Nina Shea has a vitally important op-ed in today’s Dallas Morning News, warning that the United States is presiding over the very real possibility that its blood and treasure has been used to create a Shia-run Islamic theocracy. She’s right, and it is utterly appalling. Christianity Today reports that Iraqi Christian leaders in the US are predicting an exodus of their people from Iraq if sharia becomes the basis for law in the new Iraq. If the Shia parties prevail, I believe our country owes every Christian or other non-Muslim religious minority who wishes to flee asylum.
Nina’s piece makes the following excerpt from an early April essay David Rieff wrote for the Wall Street Journal particularly prescient:
Even those who view the country’s progress from the most optimistic perspective tend to unite in crediting Grand Ayatollah Ali al-Sistani, the spiritual leader of Iraq’s majority Shiites, with having held the country together and used his commanding authority to legitimize January’s democratic elections. Ayatollah Sistani’s own medieval views on subjects ranging from Sharia law to the status of women are presented as being of little concern. “You can’t get to Thomas Jefferson without first having Martin Luther,” is the way the conservative Middle Eastern specialist, Reuel Marc Gerecht, once put it to me.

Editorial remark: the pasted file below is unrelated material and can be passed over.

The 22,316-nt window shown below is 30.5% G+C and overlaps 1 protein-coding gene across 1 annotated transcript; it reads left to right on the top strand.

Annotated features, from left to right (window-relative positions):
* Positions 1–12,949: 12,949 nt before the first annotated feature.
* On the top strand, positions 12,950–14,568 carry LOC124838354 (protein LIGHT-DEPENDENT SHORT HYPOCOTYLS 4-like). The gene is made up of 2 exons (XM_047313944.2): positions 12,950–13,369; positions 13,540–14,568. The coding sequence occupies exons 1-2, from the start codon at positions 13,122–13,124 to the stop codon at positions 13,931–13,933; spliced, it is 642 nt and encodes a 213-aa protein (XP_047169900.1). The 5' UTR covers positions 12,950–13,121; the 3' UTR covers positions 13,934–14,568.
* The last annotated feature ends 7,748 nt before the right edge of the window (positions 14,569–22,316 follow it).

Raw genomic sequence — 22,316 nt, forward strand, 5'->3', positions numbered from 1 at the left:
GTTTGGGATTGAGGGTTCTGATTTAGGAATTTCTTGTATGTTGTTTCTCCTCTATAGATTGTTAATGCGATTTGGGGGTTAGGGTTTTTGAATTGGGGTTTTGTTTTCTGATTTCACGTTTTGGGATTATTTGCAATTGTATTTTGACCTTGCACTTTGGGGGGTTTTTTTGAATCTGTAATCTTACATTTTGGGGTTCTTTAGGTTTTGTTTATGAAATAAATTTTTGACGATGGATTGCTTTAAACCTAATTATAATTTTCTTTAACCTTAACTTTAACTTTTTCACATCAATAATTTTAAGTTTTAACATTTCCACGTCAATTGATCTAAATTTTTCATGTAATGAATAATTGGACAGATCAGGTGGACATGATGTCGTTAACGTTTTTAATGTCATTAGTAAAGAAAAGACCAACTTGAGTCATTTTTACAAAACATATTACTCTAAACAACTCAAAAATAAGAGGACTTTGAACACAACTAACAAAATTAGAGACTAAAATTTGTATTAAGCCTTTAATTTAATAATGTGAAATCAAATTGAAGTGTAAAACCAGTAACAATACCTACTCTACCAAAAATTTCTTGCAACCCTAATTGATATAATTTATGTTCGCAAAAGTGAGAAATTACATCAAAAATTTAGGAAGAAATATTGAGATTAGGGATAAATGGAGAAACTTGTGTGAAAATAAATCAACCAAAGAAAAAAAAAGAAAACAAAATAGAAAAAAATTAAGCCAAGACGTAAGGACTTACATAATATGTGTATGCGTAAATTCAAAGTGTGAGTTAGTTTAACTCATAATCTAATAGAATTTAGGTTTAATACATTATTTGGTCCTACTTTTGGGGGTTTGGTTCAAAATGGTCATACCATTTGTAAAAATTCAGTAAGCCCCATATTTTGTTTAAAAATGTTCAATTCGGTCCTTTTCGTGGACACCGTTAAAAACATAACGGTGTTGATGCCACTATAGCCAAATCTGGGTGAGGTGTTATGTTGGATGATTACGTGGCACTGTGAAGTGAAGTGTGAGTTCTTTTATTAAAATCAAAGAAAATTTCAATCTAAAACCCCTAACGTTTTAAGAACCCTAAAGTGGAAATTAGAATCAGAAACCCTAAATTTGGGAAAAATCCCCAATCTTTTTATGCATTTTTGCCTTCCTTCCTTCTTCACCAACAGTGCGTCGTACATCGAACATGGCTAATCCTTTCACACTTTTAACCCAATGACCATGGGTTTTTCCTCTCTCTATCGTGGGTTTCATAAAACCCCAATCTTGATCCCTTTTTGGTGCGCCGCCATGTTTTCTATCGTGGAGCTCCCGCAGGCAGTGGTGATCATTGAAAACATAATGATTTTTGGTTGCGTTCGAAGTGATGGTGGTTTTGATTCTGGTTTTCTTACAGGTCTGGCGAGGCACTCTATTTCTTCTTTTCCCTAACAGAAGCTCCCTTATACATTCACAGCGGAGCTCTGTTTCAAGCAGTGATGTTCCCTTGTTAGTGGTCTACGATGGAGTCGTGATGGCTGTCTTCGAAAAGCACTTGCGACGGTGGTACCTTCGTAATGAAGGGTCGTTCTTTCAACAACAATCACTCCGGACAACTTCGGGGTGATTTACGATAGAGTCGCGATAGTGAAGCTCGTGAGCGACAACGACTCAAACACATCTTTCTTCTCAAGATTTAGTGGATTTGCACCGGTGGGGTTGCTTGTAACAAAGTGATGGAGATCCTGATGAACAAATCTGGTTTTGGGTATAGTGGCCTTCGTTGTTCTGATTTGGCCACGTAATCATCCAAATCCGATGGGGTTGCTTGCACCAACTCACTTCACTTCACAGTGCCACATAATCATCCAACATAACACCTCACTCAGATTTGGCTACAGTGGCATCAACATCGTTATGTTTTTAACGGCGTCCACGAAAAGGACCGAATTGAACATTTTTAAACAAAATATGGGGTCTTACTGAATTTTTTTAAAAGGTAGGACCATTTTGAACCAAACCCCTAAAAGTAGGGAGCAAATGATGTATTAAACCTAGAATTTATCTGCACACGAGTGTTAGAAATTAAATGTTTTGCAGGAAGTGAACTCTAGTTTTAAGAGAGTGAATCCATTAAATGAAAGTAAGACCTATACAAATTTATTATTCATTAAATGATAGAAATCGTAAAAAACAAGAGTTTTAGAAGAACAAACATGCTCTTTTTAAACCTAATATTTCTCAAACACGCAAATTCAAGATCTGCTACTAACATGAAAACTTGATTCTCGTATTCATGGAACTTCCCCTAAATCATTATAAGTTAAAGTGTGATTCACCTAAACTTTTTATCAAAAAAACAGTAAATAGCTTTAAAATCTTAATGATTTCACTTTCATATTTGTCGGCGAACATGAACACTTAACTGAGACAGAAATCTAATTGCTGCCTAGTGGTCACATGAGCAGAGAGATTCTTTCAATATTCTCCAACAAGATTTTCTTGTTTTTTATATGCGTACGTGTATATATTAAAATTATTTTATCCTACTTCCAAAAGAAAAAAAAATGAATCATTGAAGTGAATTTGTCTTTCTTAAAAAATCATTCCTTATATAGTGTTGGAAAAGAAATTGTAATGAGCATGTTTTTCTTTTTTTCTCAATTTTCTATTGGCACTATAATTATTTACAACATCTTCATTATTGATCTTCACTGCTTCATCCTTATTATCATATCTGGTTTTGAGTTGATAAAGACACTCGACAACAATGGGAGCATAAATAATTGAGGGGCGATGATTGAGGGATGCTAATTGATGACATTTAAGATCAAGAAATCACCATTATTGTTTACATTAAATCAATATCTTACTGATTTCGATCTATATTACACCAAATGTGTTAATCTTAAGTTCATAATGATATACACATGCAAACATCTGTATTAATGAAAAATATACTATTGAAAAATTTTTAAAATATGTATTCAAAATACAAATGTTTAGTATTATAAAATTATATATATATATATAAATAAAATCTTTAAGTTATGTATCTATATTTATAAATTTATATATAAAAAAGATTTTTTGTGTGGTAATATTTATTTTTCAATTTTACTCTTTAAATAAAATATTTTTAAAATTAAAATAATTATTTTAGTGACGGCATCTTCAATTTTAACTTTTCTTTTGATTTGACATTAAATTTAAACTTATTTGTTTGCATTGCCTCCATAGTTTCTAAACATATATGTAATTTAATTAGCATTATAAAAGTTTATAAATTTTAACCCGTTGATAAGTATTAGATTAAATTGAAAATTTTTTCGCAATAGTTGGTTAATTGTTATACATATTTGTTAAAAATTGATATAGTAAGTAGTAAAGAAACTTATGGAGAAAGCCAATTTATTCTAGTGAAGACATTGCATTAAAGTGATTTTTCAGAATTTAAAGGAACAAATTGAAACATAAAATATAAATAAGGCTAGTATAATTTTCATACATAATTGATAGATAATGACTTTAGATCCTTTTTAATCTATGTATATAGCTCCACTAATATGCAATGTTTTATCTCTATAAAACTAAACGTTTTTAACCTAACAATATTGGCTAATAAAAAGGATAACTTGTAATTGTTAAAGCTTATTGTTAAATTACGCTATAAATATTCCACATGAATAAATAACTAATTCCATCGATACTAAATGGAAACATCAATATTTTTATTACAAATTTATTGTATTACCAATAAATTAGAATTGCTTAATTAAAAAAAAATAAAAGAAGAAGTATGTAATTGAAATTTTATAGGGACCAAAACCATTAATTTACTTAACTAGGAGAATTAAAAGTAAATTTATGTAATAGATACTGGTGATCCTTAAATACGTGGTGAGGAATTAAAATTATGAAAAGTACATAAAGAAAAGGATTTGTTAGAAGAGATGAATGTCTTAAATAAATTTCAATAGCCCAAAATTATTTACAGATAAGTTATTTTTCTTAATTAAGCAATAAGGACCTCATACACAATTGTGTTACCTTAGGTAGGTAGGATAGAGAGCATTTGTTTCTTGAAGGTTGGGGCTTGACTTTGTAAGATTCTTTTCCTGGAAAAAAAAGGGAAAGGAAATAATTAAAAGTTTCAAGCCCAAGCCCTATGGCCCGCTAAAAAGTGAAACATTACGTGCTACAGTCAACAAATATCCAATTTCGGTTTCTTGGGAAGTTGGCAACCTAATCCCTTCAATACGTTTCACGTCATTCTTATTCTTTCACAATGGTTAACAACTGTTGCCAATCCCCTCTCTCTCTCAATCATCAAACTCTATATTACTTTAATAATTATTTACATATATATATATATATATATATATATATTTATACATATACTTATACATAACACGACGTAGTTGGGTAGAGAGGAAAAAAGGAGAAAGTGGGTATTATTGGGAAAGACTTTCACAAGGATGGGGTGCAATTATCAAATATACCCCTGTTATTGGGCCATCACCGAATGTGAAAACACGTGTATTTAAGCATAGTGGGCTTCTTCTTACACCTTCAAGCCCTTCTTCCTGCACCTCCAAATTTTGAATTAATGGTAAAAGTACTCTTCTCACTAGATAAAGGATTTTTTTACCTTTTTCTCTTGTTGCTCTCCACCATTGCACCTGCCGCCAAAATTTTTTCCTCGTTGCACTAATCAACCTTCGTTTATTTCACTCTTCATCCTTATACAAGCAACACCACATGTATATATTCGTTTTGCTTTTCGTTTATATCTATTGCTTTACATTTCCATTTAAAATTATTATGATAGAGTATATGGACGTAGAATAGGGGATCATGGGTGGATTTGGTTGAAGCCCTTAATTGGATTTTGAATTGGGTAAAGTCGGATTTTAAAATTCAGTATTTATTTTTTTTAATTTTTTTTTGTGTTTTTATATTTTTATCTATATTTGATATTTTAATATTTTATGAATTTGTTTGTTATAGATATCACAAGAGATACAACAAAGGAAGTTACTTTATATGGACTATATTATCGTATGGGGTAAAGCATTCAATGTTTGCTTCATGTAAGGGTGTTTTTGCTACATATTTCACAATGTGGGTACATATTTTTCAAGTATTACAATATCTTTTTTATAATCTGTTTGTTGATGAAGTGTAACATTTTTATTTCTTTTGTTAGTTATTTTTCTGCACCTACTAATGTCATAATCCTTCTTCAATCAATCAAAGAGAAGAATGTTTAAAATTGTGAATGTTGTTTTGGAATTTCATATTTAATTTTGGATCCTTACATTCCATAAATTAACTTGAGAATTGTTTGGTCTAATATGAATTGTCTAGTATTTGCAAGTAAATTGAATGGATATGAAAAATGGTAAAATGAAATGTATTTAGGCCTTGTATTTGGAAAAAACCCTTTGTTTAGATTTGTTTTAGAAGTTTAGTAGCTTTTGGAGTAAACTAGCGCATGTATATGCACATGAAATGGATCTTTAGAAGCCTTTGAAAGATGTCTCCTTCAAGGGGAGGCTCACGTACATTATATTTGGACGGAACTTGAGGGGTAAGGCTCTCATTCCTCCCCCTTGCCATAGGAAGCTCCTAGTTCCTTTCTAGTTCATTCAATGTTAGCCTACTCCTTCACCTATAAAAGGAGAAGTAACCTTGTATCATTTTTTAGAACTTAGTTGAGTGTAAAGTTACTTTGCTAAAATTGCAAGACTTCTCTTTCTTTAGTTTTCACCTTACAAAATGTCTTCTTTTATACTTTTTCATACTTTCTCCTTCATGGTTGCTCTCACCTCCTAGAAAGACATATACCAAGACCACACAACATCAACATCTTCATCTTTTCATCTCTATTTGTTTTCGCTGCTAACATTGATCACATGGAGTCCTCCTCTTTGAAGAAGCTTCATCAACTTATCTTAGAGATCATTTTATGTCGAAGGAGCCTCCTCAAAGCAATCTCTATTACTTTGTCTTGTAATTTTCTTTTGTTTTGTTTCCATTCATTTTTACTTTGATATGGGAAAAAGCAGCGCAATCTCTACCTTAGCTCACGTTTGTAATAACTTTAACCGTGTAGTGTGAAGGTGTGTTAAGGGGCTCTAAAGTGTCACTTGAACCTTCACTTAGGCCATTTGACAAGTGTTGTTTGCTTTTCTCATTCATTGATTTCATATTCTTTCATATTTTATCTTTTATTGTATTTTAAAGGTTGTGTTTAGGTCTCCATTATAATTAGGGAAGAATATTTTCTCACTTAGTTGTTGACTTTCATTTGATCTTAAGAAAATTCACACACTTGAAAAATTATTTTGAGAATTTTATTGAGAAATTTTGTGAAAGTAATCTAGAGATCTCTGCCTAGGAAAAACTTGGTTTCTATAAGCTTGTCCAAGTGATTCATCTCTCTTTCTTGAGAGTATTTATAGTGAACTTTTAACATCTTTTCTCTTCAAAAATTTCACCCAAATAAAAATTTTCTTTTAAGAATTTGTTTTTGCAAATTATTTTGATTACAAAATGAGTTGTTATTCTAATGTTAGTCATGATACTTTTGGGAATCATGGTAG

Historical analogies (and their 300-year lag times) aside, there is at least as compelling an alternate scenario: That what Ayatollah Sistani has done is used the democratic process to secure power for the Shiite community. In other words, that it is less that he and his fellow ayatollahs in Najaf share Washington’s project of democratizing the Middle East so much as the Bush administration’s commitment to initiate the vast project of a social transformation of a whole region by force of arms happened to dovetail with Shiite political ambitions and that the moment these interests no longer dovetail, it will become clear what kind of Iraqi society American blood and treasure has really brought into being.